All Days Are Nights: Songs for Lulu finds singer/songwriter Rufus Wainwright stripping back the operatic flourishes of his 2007 album Release the Stars to deliver a stark and deeply personal collection of songs. Where Stars often featured large backing ensemble arrangements, here Wainwright simply accompanies himself on piano, allowing the lyrics of these poetic, introspective songs and his voice to take the spotlight. Never one to shirk away from cerebral and conceptual artistic endeavors, Wainwright has adapted three Shakespeare sonnets here that work quite well as ruminative, classically impressionistic-style pieces. Elsewhere, tracks like "Who Are You New York" and "Sad with What I Have" feature Wainwright's longstanding knack for clever and ironic turns of phrase. Obviously, the memory of Wainwright's mother, Kate McGarrigle, who died in 2010 after an extended illness, hangs heavy throughout the album. It is clear that Wainwright wrote and recorded much of All Days Are Nights during her illness, and themes of loss, depression, and sadness permeate these songs. Wainwright addresses this directly in "Martha," a yearning plea to his sister, singer/songwriter Martha Wainwright, to whom he also dedicates the album. Wainwright sings, "Martha it's your brother calling. Time to go up north and see mother. Things are harder for her now and neither of us is really that much older than each other anymore." The song, as with most of of All Days Are Nights, is a bold, absolutely emotionally naked statement that still retains Wainwright's devastating talent for artful, universally compelling songcraft.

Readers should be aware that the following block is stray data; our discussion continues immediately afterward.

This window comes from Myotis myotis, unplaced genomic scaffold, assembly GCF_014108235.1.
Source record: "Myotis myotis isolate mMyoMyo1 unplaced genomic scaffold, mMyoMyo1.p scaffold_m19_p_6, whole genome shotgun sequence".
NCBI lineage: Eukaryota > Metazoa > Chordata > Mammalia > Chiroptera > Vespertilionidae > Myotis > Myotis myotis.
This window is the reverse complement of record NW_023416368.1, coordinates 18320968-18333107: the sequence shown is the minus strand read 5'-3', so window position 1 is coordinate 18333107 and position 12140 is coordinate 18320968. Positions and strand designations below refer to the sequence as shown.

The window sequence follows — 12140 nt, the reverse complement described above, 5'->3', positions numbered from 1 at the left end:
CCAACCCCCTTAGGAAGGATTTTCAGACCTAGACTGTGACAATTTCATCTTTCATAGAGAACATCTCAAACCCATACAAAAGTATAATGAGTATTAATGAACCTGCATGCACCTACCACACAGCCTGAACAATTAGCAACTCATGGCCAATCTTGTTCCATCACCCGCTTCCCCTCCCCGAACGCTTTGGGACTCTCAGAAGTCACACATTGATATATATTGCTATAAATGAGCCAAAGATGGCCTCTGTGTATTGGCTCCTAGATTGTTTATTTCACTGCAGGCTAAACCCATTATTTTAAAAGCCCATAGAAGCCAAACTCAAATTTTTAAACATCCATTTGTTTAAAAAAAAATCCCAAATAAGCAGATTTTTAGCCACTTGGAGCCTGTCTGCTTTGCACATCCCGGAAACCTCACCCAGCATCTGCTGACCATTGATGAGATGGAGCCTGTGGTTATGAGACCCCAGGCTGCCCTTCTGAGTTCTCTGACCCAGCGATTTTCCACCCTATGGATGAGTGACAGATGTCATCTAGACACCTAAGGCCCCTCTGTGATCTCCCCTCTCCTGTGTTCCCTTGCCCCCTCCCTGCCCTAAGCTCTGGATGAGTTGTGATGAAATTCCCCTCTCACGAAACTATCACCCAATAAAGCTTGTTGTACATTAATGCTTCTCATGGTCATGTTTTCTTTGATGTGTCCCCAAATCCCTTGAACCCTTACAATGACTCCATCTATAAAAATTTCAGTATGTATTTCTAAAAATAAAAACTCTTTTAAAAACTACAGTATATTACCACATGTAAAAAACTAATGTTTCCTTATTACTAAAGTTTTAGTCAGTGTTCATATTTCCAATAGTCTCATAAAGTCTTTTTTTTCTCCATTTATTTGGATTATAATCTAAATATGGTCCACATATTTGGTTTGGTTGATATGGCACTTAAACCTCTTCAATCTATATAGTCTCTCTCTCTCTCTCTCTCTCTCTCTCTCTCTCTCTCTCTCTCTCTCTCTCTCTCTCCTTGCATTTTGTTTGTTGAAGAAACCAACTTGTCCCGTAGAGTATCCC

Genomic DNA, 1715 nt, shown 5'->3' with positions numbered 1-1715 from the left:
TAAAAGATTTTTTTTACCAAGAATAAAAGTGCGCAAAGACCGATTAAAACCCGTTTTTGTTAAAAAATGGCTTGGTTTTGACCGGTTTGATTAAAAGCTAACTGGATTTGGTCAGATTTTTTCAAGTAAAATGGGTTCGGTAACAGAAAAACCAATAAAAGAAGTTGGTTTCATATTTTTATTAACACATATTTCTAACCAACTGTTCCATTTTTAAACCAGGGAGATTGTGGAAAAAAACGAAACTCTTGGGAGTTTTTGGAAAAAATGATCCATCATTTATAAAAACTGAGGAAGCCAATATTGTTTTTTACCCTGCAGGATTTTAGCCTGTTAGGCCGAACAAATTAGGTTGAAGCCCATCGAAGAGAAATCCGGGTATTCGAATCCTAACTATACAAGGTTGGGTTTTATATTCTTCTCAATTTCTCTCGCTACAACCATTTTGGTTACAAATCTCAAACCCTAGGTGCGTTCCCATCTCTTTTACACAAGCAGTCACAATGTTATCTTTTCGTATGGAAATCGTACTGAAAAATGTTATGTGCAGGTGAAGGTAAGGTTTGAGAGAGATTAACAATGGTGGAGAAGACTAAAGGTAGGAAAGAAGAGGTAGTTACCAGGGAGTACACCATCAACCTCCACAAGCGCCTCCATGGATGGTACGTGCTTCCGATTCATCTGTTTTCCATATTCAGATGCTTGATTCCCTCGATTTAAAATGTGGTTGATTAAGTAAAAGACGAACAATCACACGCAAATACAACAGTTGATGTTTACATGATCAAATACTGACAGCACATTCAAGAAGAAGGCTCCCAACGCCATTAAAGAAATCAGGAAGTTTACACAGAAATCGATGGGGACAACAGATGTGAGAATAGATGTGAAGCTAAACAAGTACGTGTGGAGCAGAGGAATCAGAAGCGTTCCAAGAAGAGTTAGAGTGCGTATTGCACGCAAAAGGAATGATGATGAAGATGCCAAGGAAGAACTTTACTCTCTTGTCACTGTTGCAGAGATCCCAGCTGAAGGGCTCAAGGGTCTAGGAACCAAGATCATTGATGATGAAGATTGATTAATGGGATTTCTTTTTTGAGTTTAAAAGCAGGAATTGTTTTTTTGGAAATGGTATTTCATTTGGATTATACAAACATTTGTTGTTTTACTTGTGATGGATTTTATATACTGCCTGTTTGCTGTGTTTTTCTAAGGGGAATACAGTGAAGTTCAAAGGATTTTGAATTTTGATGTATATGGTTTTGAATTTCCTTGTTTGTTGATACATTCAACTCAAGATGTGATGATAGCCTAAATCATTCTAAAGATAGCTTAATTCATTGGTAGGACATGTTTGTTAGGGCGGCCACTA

Share this page
AllMusic Review by Matt Collar